I have a new proposal. This one is IMHO simpler and more robust. Moreover, it caters for two kinds of clients of the API: 1) those who don't want to bother with block chain reorgs and therefore can just play it safe and request only transactions which have a high number of confirmations (and therefore have an infinitesimal chance of belonging to a block which might be discarded down the road), and 2) those who want absolute control, 100% robustness, and are willing to deal with possible block chain reorgs.
My suggestion is to base the API call not on transactions but on blocks. After all, transactions are grouped into blocks, and saying that a given transaction has N confirmations means that all transactions in that same block also have N confirmations. It therefore makes more sense for the client application to receive transactions in block-based batches.
So, I propose a gettransactionssince
method with the following parameters:
gettransactionssince [account] [blkhash] [blknum] [minconf=6]
If given, the optional parameter account
restricts the result set to transactions pertaining to that account. The also optional parameter blkhash
indicates the block hash of the last block the client knows about. When this parameter is given, the Bitcoin daemon is supposed to return all transactions which have occurred since this block (but not including the transactions in the block itself!). If not given, then all transactions since the beginning should be returned.
Very important: together with a set of transactions, the method gettransactionssince
should also return the block hash and the block number of the last block in the chain with minconf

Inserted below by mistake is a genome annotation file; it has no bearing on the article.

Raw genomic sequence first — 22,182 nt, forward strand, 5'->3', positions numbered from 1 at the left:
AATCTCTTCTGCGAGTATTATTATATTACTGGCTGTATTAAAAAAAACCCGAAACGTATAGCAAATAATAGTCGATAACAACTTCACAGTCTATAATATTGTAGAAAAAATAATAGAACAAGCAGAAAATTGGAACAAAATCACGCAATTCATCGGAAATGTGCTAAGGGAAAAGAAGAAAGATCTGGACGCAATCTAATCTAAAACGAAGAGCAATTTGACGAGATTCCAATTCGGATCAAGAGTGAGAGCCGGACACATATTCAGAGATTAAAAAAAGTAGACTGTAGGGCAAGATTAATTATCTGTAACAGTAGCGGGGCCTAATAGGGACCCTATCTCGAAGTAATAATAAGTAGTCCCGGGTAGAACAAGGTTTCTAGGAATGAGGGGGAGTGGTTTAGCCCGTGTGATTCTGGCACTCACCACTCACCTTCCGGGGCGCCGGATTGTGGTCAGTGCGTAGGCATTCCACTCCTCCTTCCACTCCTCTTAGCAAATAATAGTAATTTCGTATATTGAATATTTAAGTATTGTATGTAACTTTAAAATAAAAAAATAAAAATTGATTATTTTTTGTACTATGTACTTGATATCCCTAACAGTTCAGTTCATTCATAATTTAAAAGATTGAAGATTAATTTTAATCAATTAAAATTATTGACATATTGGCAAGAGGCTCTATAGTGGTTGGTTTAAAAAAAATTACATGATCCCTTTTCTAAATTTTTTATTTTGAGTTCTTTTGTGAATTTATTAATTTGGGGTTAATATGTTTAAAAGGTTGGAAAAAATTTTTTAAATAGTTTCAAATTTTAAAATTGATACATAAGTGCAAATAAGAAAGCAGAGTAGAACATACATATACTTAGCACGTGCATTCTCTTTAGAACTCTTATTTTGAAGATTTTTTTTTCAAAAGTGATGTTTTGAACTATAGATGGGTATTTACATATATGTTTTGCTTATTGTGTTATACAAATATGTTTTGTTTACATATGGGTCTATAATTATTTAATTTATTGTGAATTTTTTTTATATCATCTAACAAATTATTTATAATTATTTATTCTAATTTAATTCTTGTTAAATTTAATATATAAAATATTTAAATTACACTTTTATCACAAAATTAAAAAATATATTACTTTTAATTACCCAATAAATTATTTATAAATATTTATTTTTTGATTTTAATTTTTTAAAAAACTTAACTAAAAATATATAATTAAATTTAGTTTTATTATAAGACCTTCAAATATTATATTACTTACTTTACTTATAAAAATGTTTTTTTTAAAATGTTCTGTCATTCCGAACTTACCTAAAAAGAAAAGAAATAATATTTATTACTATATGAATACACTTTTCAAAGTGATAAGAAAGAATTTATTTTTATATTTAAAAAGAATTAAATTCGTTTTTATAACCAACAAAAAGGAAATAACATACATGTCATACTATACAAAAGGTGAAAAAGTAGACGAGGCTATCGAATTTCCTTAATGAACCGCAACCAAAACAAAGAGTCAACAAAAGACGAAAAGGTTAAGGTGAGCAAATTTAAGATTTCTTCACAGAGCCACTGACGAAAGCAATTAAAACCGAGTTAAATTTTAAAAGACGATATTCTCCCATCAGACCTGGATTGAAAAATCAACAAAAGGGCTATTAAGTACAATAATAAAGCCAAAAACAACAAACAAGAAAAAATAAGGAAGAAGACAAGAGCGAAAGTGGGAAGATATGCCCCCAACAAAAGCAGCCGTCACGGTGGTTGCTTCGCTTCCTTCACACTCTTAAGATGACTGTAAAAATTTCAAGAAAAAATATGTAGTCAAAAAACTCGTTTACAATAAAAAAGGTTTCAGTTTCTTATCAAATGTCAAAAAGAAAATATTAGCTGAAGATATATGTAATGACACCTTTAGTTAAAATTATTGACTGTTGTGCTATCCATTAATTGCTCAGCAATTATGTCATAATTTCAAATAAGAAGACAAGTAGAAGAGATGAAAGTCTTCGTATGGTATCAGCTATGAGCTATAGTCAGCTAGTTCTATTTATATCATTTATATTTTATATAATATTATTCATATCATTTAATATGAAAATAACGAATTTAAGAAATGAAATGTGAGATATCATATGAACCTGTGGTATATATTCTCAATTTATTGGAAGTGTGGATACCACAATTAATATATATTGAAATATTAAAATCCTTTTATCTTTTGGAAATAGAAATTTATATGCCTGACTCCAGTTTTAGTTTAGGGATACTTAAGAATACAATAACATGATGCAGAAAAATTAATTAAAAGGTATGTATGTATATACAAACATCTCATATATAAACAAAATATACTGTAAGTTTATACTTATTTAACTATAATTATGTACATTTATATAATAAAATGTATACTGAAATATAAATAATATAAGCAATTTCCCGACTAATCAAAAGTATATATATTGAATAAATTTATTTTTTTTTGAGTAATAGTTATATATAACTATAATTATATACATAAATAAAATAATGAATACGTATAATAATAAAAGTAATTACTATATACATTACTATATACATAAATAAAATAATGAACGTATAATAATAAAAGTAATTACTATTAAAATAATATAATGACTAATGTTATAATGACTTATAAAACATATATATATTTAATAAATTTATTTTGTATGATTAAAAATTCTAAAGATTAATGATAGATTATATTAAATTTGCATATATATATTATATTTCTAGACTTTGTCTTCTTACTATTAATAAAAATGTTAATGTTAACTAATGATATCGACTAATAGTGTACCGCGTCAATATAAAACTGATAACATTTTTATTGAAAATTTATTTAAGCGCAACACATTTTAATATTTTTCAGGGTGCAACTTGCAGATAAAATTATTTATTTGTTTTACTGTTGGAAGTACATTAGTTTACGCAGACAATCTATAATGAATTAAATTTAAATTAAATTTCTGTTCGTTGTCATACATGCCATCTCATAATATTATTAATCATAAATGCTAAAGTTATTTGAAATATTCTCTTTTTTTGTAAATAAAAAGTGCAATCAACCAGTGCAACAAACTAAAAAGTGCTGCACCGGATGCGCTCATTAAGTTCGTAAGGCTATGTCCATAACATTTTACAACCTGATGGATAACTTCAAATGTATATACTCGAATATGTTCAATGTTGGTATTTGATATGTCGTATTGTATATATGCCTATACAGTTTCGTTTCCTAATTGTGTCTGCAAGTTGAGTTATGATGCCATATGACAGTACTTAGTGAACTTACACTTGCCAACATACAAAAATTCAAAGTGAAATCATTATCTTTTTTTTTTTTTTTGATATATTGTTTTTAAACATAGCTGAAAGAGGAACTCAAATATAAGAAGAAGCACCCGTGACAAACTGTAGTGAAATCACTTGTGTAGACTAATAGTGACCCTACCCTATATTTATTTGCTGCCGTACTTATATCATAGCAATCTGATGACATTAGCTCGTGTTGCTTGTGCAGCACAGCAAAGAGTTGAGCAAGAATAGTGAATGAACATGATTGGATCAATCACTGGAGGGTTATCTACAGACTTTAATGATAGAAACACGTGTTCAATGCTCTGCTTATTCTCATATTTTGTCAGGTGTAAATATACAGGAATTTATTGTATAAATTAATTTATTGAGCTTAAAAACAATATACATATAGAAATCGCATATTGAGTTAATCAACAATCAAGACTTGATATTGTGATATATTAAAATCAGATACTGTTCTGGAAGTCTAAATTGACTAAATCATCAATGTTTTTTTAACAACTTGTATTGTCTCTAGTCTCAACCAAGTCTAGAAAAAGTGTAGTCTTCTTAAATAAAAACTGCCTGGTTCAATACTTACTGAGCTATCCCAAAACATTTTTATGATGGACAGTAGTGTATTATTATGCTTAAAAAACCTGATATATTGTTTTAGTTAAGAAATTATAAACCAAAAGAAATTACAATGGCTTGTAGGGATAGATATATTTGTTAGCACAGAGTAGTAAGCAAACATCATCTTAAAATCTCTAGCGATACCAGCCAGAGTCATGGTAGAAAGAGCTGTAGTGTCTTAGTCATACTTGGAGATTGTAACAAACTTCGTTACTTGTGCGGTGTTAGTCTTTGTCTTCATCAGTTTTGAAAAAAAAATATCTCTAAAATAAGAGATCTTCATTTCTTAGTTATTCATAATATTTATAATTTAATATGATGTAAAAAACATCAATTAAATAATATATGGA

confirmations (and whose transactions are possibly contained in the result set). This way, the client can in subsequent invocations tell the Bitcoin daemon what it already knows about.
Note the minconf
parameter. I suggest setting its default value to a number so high that the probability of a reorg affecting the returned blocks is practically zero. This way, "dumb" clients can just call gettransactionssince
using a different blkhash
each time, and not worry about any other book-keeping.
As for the blknum
parameter, it can be used for an early breakout of the cycle in the event that there's been a reorg and therefore blkhash
will not be found. If it's not given, then the daemon will have to loop all the way to the beginning before it can detect and report an error situation.
Smarter clients can use blknum
together with a lower minconf
value to ensure a lower latency for confirmations; they should however take care of some extra book-keeping in case there's been in fact a reorg. The algorithm for this is not that
complicated, but it is in any case the sole responsibility of the client to implement it correctly
; the Bitcoin daemon should not have to care.
Anyway, what do you think?